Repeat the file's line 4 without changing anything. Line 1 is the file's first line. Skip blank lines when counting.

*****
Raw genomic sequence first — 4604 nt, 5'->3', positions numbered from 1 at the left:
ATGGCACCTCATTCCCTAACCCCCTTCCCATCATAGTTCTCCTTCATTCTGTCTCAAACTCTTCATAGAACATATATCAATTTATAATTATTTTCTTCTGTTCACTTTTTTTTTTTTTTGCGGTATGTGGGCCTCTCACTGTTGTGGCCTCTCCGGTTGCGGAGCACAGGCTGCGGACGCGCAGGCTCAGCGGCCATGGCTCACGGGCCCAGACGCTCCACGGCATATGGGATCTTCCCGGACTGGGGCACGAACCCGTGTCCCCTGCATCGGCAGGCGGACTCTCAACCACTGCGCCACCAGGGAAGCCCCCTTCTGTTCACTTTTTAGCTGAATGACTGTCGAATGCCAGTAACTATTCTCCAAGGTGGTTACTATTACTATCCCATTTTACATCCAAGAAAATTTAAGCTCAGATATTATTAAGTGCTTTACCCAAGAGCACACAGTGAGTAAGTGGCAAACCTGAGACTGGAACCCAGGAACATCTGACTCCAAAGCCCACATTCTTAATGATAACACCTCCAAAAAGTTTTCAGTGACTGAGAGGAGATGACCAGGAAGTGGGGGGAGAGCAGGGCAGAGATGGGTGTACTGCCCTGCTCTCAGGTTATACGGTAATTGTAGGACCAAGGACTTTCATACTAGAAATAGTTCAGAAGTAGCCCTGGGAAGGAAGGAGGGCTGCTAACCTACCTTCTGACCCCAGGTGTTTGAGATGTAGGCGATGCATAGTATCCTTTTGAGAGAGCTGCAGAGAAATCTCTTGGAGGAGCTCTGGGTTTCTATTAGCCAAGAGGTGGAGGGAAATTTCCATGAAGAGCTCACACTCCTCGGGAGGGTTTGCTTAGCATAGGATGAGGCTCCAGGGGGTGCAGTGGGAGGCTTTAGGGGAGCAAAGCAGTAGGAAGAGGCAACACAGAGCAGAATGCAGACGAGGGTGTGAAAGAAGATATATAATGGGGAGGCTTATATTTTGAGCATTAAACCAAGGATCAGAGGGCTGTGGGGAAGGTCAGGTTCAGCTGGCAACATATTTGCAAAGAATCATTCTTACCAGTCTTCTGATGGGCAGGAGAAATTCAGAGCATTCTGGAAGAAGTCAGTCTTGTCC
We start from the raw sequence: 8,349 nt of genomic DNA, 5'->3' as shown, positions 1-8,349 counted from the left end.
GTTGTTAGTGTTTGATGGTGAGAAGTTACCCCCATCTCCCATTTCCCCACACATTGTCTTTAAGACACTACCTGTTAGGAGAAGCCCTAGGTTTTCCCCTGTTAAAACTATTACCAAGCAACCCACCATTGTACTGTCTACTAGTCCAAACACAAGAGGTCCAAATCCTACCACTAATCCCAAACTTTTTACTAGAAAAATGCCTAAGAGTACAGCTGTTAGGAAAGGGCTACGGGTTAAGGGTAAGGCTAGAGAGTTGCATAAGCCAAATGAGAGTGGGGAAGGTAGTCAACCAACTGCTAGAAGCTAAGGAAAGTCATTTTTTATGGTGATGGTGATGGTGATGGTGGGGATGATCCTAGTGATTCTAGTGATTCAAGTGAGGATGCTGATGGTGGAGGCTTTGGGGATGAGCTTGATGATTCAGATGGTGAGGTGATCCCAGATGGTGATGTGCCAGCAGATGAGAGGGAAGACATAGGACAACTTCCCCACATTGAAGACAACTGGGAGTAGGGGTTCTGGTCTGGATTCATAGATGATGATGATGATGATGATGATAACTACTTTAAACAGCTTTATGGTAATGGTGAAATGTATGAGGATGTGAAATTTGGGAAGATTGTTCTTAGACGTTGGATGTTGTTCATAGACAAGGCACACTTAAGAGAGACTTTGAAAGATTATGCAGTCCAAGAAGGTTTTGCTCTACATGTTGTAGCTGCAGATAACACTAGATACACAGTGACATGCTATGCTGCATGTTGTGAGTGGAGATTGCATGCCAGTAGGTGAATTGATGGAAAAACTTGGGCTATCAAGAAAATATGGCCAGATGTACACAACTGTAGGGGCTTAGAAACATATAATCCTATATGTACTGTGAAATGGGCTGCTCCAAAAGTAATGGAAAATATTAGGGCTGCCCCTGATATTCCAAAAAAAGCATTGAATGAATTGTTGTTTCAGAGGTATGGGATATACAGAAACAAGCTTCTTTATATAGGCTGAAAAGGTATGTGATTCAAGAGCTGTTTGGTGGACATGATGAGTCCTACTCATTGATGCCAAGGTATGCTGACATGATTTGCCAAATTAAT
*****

GTTGTTAGTGTTTGATGGTGAGAAGTTACCCCCATCTCCCATTTCCCCACACATTGTCTTTAAGACACTACCTGTTAGGAGAAGCCCTAGGTTTTCCCCTGTTAAAACTATTACCAAGCAACCCACCATTGTACTGTCTACTAGTCCAAACACAAGAGGTCCAAATCCTACCACTAATCCCAAACTTTTTACTAGAAAAATGCCTAAGAGTACAGCTGTTAGGAAAGGGCTACGGGTTAAGGGTAAGGCTAGAGAGTTGCATAAGCCAAATGAGAGTGGGGAAGGTAGTCAACCAACTGCTAGAAGCTAAGGAAAGTCATTTTTTATGGTGATGGTGATGGTGATGGTGGGGATGATCCTAGTGATTCTAGTGATTCAAGTGAGGATGCTGATGGTGGAGGCTTTGGGGATGAGCTTGATGATTCAGATGGTGAGGTGATCCCAGATGGTGATGTGCCAGCAGATGAGAGGGAAGACATAGGACAACTTCCCCACATTGAAGACAACTGGGAGTAGGGGTTCTGGTCTGGATTCATAGATGATGATGATGATGATGATGATAACTACTTTAAACAGCTTTATGGTAATGGTGAAATGTATGAGGATGTGAAATTTGGGAAGATTGTTCTTAGACGTTGGATGTTGTTCATAGACAAGGCACACTTAAGAGAGACTTTGAAAGATTATGCAGTCCAAGAAGGTTTTGCTCTACATGTTGTAGCTGCAGATAACACTAGATACACAGTGACATGCTATGCTGCATGTTGTGAGTGGAGATTGCATGCCAGTAGGTGAATTGATGGAAAAACTTGGGCTATCAAGAAAATATGGCCAGATGTACACAACTGTAGGGGCTTAGAAACATATAATCCTATATGTACTGTGAAATGGGCTGCTCCAAAAGTAATGGAAAATATTAGGGCTGCCCCTGATATTCCAAAAAAAGCATTGAATGAATTGTTGTTTCAGAGGTATGGGATATACAGAAACAAGCTTCTTTATATAGGCTGAAAAGGTATGTGATTCAAGAGCTGTTTGGTGGACATGATGAGTCCTACTCATTGATGCCAAGGTATGCTGACATGATTTGCCAAATTAAT